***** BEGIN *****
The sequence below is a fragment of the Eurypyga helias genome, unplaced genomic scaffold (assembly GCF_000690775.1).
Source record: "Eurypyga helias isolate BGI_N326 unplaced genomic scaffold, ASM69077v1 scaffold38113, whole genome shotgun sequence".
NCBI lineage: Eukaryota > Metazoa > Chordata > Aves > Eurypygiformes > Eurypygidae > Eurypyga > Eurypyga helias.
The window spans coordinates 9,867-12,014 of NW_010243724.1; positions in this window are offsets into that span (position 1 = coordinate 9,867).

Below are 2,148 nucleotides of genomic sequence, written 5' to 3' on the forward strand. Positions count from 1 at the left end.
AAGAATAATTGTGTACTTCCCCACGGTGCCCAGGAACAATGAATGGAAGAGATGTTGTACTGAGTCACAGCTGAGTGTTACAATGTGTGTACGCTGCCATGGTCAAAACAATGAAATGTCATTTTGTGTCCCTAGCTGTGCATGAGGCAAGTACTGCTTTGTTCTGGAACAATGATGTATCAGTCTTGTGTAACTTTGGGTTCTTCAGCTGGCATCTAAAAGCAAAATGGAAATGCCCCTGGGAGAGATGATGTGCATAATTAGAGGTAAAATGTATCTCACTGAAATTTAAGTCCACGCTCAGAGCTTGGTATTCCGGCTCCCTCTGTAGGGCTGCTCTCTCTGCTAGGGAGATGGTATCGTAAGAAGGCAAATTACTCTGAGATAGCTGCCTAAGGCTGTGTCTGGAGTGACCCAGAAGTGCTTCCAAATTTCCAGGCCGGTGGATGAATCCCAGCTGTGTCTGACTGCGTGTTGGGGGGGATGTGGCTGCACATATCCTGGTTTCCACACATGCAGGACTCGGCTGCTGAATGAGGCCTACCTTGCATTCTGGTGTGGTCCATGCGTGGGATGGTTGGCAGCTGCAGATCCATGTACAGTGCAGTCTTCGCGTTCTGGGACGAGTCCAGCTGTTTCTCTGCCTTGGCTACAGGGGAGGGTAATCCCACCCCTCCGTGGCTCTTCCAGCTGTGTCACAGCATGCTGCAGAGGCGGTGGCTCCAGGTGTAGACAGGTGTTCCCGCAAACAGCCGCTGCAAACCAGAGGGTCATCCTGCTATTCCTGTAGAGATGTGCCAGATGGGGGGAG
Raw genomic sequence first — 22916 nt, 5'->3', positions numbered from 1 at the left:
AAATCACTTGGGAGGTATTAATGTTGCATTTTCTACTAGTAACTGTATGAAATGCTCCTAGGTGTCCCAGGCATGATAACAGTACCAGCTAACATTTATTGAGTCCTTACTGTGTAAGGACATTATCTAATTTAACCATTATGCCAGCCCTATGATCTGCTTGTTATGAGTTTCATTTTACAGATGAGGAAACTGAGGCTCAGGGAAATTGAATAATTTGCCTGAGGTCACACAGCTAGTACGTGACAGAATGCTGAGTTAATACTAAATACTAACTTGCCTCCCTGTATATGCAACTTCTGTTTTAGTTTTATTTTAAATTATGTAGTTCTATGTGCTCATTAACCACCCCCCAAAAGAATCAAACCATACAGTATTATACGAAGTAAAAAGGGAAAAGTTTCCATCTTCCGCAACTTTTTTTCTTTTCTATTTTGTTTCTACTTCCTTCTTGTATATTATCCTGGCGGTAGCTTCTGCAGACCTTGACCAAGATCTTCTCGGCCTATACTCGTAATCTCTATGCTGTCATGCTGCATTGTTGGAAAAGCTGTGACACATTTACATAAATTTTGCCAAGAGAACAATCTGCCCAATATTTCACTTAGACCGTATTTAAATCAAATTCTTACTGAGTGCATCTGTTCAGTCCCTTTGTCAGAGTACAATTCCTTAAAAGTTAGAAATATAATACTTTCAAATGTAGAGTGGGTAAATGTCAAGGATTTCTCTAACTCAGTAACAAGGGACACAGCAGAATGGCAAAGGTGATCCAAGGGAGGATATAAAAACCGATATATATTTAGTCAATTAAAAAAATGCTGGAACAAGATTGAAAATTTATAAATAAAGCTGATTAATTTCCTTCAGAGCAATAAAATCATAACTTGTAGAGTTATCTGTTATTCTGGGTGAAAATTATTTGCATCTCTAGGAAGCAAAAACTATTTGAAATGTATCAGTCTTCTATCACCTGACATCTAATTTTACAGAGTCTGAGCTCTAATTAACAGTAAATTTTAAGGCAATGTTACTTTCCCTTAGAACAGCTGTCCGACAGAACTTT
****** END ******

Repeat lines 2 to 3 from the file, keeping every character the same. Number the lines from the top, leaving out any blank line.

Source record: "Eurypyga helias isolate BGI_N326 unplaced genomic scaffold, ASM69077v1 scaffold38113, whole genome shotgun sequence".
NCBI lineage: Eukaryota > Metazoa > Chordata > Aves > Eurypygiformes > Eurypygidae > Eurypyga > Eurypyga helias.